The National Hockey League is calling foul on insurance companies for allegedly refusing to pay out claims to cover more than $1 billion in losses brought about by the COVID-19 pandemic over the past two seasons.
The league and 20 of its clubs filed a lawsuit in California Superior Court against five of their insurance providers, which are accused of breach of contract for failing to reimburse the plaintiffs for pandemic-induced losses.
The insurance companies tried to get the case dismissed, but in late December, the NHL and 20 of its teams objected to the attempt, saying their policies should cover revenue lost because of the shutdowns, according to TSN, which reported on the lawsuit Wednesday.
The Post has sought comment from the NHL and the insurance companies named in the lawsuit, but they didn’t immediately rspond.
In 2020, the NHL and other professional sports leagues played the second half of their regular season schedule and playoffs in front of empty arenas due to government-ordered lockdown measures barring fans from large venues.
In its June 2021 filing in Superior Court of California in Santa Clara, the league names as defendants five insurance companies — Factory Mutual Insurance Company, the Cincinnati Insurance Company, Starr Surplus Lines Insurance Company, Lexington Insurance Company and Federal Insurance Company.
Among the teams listed as plaintiffs are the parent companies of the San Jose Sharks, Anaheim Ducks, the Boston Bruins, the New Jersey Devils, the Buffalo Sabres, the Minnesota Wild, the Dallas Stars, the Nashville Predators, the Montreal Canadiens, the Toronto Maple Leafs and others.
Factory Mutual filed a motion in court this past November asking a judge to dismiss the NHL’s claim, according to TSN. The insurance company said the league “does not allege any ‘physical loss or damage’ to plaintiffs’ property, which is a threshold requirement of the coverages plaintiffs seek.”
But the NHL on Dec. 16 — and 20 of its clubs — contested the motion to dismiss, arguing in court that the insurance policies “cover revenue lost when a government order issued because of physical damage within five miles of the hockey plaintiffs’ property restricts access to those insured arenas, regardless of whether the hockey plaintiffs’ property itself is damaged,” according to the TSN report.
In its court filings, the league described the financial hardships brought about by the COVID-19 pandemic.
During the 2019-2020 season, the NHL was forced to cancel 189 regular season games. In then staged a playoffs in two neutral site cities — Toronto and Edmonton — where teams were confined to a “bubble” in order to avoid players, coaches, and other staff getting infected.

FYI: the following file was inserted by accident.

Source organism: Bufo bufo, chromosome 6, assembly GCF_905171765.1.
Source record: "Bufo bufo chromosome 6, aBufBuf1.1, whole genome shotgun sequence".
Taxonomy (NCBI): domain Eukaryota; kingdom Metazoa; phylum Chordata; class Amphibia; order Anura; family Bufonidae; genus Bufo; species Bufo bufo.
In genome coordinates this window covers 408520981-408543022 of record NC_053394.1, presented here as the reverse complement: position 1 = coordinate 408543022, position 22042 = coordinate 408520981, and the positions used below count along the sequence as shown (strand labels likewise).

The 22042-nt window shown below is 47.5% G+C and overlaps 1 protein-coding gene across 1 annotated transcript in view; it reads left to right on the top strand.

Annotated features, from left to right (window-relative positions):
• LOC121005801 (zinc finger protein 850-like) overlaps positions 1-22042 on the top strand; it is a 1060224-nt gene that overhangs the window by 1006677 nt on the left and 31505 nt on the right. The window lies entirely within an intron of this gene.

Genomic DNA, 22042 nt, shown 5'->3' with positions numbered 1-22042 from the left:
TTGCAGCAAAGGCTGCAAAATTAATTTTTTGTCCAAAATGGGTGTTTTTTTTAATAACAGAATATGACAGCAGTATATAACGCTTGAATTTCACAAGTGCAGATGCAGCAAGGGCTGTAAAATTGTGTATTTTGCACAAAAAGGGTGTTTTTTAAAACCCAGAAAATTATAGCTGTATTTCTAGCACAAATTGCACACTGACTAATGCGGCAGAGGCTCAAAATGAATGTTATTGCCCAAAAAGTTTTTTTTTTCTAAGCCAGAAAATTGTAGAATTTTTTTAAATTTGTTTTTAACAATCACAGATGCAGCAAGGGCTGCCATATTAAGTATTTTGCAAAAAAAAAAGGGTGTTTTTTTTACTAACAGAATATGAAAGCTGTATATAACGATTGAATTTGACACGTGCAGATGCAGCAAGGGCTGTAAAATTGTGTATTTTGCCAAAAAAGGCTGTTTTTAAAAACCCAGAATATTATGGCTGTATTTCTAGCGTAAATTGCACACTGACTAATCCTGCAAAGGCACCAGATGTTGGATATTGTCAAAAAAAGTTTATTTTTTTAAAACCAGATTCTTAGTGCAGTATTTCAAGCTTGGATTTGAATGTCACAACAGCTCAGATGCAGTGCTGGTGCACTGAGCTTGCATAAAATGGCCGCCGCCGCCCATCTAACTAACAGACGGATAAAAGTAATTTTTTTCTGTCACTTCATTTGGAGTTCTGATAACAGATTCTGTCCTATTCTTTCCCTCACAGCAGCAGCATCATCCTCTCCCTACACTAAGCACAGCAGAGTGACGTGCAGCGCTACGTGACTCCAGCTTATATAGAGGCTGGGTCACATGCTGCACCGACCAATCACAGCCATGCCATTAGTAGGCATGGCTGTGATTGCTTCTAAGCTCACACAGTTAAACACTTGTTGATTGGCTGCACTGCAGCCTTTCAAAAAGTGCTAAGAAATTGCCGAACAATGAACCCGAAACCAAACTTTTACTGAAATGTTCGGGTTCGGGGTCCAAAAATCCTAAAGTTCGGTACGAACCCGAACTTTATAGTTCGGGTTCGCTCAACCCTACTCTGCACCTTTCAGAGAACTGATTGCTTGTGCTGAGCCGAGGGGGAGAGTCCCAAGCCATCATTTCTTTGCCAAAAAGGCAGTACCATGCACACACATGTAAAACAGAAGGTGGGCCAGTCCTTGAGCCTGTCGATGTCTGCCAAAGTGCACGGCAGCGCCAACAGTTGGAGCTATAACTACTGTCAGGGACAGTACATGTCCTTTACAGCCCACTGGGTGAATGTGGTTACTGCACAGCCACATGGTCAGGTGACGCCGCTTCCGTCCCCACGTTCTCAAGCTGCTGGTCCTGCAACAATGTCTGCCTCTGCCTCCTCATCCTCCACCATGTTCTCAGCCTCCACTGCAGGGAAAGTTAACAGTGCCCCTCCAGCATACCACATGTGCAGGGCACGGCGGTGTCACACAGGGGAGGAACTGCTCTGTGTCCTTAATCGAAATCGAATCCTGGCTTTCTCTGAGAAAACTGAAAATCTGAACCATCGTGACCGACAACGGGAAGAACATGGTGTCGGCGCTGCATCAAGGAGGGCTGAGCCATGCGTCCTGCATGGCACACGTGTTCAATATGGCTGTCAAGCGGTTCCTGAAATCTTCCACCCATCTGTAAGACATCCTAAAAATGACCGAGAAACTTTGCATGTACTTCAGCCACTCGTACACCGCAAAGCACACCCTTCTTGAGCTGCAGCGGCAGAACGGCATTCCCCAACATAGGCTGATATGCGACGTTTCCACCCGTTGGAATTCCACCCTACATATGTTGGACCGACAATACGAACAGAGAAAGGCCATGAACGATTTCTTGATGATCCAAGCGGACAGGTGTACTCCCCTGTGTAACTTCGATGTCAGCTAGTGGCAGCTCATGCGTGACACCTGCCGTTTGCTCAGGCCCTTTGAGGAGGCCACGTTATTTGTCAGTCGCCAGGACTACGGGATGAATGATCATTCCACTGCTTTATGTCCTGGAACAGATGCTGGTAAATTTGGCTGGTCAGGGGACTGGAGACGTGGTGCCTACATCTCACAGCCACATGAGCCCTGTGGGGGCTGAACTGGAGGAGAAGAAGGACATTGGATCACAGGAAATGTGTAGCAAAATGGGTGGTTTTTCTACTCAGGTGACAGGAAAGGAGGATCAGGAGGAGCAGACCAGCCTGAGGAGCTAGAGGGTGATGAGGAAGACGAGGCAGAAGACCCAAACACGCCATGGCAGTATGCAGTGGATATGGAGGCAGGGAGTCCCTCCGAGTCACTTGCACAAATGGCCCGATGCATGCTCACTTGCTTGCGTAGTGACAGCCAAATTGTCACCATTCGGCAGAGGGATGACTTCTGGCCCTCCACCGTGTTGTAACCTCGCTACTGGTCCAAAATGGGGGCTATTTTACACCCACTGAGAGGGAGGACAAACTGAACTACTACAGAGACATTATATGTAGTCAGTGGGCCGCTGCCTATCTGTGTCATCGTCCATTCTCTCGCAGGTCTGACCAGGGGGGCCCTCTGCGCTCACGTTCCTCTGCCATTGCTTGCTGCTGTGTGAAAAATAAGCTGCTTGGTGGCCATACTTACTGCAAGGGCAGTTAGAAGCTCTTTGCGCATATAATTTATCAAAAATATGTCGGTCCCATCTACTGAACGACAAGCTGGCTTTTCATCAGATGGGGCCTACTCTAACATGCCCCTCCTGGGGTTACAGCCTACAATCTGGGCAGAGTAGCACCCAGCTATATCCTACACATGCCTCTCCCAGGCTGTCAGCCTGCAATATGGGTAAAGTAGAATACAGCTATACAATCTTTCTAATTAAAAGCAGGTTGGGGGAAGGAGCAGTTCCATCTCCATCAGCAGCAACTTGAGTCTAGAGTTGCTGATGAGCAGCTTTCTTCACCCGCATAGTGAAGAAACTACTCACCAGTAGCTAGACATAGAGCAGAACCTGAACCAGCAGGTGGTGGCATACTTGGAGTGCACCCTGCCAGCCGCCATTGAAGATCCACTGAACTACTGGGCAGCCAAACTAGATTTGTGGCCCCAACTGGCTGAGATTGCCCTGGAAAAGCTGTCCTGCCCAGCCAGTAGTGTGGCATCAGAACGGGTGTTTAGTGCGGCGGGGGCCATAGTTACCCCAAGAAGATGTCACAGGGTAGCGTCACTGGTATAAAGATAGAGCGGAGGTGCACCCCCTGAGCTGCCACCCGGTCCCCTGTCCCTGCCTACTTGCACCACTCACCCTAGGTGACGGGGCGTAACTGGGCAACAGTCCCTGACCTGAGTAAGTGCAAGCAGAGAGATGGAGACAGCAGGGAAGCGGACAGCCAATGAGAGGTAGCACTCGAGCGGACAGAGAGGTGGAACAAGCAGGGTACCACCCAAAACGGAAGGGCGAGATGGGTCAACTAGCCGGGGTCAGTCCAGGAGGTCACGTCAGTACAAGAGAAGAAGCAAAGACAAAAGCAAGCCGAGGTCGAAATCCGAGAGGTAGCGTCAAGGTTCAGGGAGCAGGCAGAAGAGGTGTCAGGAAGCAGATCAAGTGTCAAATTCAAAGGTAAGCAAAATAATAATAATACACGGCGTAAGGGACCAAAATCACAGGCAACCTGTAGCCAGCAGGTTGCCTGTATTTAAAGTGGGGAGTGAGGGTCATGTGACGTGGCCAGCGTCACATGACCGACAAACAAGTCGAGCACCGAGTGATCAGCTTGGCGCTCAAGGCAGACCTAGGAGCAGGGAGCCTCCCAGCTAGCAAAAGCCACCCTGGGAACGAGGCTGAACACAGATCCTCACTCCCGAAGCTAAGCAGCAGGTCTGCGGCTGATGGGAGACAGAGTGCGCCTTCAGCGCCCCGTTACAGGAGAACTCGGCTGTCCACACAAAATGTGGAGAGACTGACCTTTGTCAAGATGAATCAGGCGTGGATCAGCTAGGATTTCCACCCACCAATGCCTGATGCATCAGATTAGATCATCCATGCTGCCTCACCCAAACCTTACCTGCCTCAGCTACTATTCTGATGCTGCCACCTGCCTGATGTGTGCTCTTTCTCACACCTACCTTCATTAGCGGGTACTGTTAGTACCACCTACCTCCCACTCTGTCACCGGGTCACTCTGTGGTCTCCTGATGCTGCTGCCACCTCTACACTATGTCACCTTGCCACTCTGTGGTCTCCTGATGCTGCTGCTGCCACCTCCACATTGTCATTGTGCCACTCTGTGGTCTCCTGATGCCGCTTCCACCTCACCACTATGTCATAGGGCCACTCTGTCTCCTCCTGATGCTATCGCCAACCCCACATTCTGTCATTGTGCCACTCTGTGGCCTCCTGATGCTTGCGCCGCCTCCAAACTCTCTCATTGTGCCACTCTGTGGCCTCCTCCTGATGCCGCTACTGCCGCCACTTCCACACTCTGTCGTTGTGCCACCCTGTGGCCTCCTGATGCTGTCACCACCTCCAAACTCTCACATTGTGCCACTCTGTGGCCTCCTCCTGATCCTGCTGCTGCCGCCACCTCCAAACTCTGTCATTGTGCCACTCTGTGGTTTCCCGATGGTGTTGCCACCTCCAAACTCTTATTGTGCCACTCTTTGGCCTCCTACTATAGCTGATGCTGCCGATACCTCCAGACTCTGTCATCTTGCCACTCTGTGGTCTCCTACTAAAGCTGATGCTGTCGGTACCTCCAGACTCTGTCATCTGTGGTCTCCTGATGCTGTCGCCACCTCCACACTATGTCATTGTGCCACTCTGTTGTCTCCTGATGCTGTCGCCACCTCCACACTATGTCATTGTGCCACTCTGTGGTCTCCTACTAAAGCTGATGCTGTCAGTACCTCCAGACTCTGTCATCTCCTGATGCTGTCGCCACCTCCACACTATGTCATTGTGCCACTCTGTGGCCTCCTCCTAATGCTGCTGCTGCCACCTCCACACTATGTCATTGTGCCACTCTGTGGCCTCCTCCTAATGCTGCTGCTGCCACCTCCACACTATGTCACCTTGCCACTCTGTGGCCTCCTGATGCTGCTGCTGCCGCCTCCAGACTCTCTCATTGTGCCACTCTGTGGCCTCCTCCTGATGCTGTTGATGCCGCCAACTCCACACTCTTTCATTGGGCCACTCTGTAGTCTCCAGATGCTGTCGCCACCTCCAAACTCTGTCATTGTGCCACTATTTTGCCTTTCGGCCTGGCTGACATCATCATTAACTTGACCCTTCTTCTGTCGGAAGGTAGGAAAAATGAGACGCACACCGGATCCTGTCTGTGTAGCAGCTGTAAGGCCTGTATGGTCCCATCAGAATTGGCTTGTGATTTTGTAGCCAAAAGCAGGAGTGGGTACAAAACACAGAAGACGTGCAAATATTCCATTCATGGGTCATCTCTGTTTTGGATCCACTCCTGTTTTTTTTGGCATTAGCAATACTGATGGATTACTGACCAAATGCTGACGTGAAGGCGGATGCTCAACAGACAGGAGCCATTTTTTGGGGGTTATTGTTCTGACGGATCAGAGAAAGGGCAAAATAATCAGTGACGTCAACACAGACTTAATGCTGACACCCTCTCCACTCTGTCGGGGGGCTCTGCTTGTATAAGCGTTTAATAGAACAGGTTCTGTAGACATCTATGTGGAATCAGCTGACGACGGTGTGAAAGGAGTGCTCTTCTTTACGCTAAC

Fans were not permitted to attend any of the “bubble” games in the two Canadian cities.
“Fan attendance is a life-blood of the plaintiffs’ revenues,” the NHL said in its legal filing.
“A significant source of the plaintiffs’ revenue comes from arena-related activities, such as ticket sales, concessions, parking, and in-arena merchandise sales … The extra expense the NHL incurred to host the 2020 playoffs and Stanley Cup Final was enormous.”
Last season, each NHL club played a truncated 56-game schedule rather than the usual 82-game schedule. Those games were played in front of “minimal, if any, fan presence,” according to the league.
The NHL also claims that its teams have spent millions in making their arenas sanitary for resumed fan attendance, including the addition of HVAC systems, physical barriers, and touchless entry and payment systems.
This season, the NHL has returned to a full 82-game schedule, but it has been forced to postpone dozens of games due to the spread of the Omicron variant in recent weeks.
The NHL isn’t the only pro sports outfit to take insurance companies to court over COVID-19 losses. In December of 2020, Major League Baseball and its 30 teams filed a lawsuit against insurers AIG, Factory Mutual, and Interstate Fire and Casualty Company alleging breach of contract.
Like the NHL, MLB, which canceled 1,500 games due to the onset of the coronavirus pandemic, also claims that its revenue losses during the pandemic surpassed $1 billion.
The NCAA, the governing body of collegiate athletics in the United States, managed to collect $270 million from insurance companies after the cancellation of its signature event, the March Madness tournament, in March of 2020.